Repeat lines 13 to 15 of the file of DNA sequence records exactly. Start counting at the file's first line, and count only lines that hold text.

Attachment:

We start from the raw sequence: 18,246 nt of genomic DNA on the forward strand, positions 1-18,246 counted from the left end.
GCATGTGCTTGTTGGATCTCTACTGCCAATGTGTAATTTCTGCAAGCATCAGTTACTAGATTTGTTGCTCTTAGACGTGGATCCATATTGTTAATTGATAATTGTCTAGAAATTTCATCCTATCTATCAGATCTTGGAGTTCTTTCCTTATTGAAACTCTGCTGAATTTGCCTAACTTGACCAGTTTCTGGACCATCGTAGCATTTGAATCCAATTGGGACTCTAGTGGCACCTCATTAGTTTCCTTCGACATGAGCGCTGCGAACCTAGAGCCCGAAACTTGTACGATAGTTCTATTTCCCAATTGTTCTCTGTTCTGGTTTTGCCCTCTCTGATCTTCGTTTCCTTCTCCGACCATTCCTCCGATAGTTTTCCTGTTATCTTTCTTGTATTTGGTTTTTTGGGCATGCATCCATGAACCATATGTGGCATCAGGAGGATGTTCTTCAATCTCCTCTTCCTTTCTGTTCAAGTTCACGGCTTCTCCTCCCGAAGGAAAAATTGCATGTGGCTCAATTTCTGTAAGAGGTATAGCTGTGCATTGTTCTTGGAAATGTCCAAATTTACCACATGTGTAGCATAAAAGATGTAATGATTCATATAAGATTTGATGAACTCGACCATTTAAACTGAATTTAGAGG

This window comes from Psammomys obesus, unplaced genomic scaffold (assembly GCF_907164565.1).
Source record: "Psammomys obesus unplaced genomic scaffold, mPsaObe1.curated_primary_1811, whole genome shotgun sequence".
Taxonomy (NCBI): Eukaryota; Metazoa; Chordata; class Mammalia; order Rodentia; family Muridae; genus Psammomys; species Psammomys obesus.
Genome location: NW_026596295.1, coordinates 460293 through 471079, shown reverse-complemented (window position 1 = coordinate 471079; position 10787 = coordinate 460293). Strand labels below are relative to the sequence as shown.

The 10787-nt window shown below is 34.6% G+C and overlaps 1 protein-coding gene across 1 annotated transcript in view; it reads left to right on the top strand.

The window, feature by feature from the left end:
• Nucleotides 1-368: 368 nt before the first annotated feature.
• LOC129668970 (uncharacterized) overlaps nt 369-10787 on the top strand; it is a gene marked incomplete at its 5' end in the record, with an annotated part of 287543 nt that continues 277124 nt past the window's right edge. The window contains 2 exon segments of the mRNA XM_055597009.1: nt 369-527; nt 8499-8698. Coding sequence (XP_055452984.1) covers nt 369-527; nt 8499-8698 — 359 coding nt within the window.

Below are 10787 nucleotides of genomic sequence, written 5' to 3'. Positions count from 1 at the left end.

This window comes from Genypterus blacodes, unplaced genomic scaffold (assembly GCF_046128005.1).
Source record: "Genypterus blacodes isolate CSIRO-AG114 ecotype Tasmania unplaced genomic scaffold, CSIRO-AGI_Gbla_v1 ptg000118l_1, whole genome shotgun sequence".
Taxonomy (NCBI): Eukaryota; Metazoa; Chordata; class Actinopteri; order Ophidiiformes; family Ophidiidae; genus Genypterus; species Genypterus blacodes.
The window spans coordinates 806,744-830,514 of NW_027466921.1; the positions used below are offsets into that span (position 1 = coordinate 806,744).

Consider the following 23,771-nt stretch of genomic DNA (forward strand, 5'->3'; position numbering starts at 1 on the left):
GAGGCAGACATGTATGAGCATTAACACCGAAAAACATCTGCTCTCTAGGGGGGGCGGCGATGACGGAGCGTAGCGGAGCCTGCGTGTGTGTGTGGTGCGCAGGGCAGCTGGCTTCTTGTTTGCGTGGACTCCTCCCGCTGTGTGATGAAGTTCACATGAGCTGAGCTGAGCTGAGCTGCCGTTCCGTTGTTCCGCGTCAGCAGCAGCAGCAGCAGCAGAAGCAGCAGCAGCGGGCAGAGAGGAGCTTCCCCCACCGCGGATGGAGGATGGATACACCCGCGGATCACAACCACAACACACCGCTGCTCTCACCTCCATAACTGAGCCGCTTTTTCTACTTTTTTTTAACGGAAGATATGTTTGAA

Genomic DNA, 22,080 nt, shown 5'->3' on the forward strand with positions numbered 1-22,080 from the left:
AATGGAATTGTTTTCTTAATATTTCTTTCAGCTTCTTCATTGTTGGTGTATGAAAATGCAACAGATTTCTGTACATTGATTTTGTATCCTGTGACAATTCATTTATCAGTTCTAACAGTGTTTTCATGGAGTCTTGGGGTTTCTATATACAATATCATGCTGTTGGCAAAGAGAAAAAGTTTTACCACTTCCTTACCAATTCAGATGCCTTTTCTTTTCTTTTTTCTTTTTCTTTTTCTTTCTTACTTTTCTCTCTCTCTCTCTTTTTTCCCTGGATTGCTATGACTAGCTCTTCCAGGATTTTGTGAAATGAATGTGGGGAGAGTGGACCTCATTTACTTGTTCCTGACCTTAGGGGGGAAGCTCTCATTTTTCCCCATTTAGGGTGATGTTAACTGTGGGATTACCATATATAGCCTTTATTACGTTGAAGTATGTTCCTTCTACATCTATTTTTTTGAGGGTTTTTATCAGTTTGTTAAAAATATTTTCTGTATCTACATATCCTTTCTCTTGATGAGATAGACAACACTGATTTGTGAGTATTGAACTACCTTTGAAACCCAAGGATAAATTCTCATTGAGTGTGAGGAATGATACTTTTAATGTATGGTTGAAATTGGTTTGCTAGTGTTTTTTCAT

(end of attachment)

Source record: "Genypterus blacodes isolate CSIRO-AG114 ecotype Tasmania unplaced genomic scaffold, CSIRO-AGI_Gbla_v1 ptg000118l_1, whole genome shotgun sequence".
Taxonomy (NCBI): Eukaryota; Metazoa; Chordata; class Actinopteri; order Ophidiiformes; family Ophidiidae; genus Genypterus; species Genypterus blacodes.
The window spans coordinates 806,744-830,514 of NW_027466921.1; the positions used below are offsets into that span (position 1 = coordinate 806,744).